Debate Club: Best Jason Statham Movies

Debate Club: Best Jason Statham movies

Contributed by
Aug 8, 2018

Welcome to Debate Club, where Tim Grierson and Will Leitch, the hosts of the Grierson & Leitch podcast, tackle the greatest arguments in pop culture.

In honor of The Meg, this week we're saluting Jason Statham's best genre films. We haven't seen his new Megalodon spectacular yet, but there are still plenty of great performances to choose from.

One of Statham's finest qualities is the savoir-faire he brings to his roles. Granted, he's usually playing dudes who just kick, punch, and shoot a lot of guns, but he's always got a little swagger to him — and a playful wink, which makes his movies not just exciting and stylish but also fun. Even when he's on the margins of a thriller — as he is in Michael Mann's Collateral — his presence adds a little sophistication and intensity to the proceedings.

That said, here are his five best films. Shockingly, only one of them contains a moment in which his character talks about reattaching his own arm.

The Fate of the Furious (2017)

Statham's Deckard Shaw was introduced to the franchise as a villain, out to avenge his brother who was taken down by Dom and his team, but, like The Rock before him, Statham wasn't going to stay an oppositional force in this series for long. We just want to cheer for Statham, so by the eighth movie, Statham was helping the gang out against Charlize Theron's Cipher.

There are too many characters in this movie for this to be pure on-tap Statham, but you still get your Statham fix, including a giddily fun scene in which he has to beat down a bad guy while holding a baby.

The Transporter (2002)

When you take a step back from it, "The Transporter" is the dopiest possible title for an action franchise: Here is a guy who takes things from one place and moves them to somewhere else!

Fortunately, these movies are only a clothesline on which to hang Statham action sequences, and in that, they work magnificently. Of all Statham's films, this was the one that most firmly established him as an action leading man who could headline a film internationally, and while this isn't the craziest or the most inspired franchise, it might be the sturdiest: they even tried to reboot it. (Turns out, Ed Skrein is no Jason Statham.)

Crank (2006)

Really, take your pick of Crank movies: they're both gleefully insane. The premise of these films is that Jason Statham must keep in constant movement and/or stimulation or his heart explodes, which is a ludicrous idea that is crazy fun in practice. If you're going to go over the top, it is best that you go this far over the top, including the infamous scene in which Statham must have sex with Amy Smart in front of thousands of people just to stay alive. Statham can be serious if he has to, but boy is he fun when he doesn't have to.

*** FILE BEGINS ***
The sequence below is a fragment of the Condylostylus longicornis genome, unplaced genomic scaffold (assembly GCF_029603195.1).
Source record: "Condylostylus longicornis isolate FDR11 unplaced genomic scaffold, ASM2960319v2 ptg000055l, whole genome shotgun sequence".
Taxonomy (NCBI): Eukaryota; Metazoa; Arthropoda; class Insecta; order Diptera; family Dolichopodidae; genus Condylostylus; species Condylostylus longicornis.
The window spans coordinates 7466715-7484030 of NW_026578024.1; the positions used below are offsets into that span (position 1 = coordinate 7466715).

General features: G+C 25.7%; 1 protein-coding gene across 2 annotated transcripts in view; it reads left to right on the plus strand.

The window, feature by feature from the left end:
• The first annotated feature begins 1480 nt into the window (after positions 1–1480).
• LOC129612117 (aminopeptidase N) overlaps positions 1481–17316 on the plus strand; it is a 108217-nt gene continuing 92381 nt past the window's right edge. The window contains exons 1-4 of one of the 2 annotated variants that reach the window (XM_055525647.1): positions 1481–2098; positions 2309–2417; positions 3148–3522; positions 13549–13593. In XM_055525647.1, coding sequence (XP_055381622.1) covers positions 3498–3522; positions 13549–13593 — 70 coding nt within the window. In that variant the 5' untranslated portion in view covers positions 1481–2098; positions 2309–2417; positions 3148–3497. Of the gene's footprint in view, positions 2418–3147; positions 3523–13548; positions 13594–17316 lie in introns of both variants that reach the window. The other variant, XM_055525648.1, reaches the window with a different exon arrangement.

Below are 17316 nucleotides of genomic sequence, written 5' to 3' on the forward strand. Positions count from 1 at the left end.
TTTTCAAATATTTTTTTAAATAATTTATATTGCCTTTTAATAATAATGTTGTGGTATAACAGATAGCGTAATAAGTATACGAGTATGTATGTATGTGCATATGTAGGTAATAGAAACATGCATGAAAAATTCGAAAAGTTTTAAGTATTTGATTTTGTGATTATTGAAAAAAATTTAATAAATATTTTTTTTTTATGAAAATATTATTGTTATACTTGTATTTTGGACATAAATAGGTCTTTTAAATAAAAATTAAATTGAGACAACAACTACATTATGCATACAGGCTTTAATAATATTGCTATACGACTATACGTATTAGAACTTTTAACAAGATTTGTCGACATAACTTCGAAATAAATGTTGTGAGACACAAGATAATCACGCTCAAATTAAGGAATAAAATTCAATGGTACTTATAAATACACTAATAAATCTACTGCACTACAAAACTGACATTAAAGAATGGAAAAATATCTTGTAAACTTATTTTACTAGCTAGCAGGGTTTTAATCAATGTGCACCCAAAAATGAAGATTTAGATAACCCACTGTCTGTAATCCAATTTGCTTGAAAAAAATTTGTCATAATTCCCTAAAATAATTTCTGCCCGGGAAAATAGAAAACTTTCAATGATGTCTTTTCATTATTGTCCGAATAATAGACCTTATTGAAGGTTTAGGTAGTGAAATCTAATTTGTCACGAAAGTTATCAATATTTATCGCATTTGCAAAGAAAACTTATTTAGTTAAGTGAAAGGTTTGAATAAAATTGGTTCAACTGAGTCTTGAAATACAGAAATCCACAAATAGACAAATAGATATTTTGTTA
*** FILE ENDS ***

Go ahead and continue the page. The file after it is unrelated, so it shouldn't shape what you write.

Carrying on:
The poster of the second film features Statham putting jumper cables on his tongue. That's pretty much it.

Spy (2015)

After years of establishing himself as a badass action hero, Statham adroitly switched gears for this very funny Melissa McCarthy comedy in which he set fire to his onscreen persona. As Rick Ford, he's a perfect parody, playing a spy who's wholly confident in his abilities... but also kinda dumb. (Seriously, dude, there's no such thing as a Face/Off machine.) The trick to Statham's portrayal is that it isn't that different from how he behaves in his normal blockbuster vehicles — he deadpans his way through Ford's increasingly amped-up proclamations. Statham is hilarious throughout Spy, but his signature moment involves a lengthy brag session about all the high-stakes scrapes Ford has had to endure. That Cirque du Soleil show must have been insane...

The Bank Job (2008)

The further we get from The Bank Job, the more amazed we should all be it ever came to be. Based on a 1971 London heist, this crime thriller starred Statham as part of a team recruited to knock off a bank. (Saffron Burrows taps him for the job, never revealing her ulterior motives for the assignment.) The Bank Job is an excellent, old-fashioned heist flick — there are plenty of twists and too-good-to-be-true moments — but it also demonstrated what Statham could do as a legitimate dramatic actor. Sure, the actor still gets to throw some punches, but he also gets to emote and really embody a character who's down on his luck.

Sadly, that's been an anomaly in his career. "I'd like to do more of these," Statham said at the time, "but it seems like the parts I get offered are the other ones" — meaning, straightforward action movies like The Transporter. "It's hard, because people instantly recognize the movies that make money."

It's a shame that Statham hasn’t had a chance to do more films like The Bank Job. He'd kill it.

 

Grierson & Leitch write about the movies regularly and host a podcast on film. Follow them on Twitter or visit their site.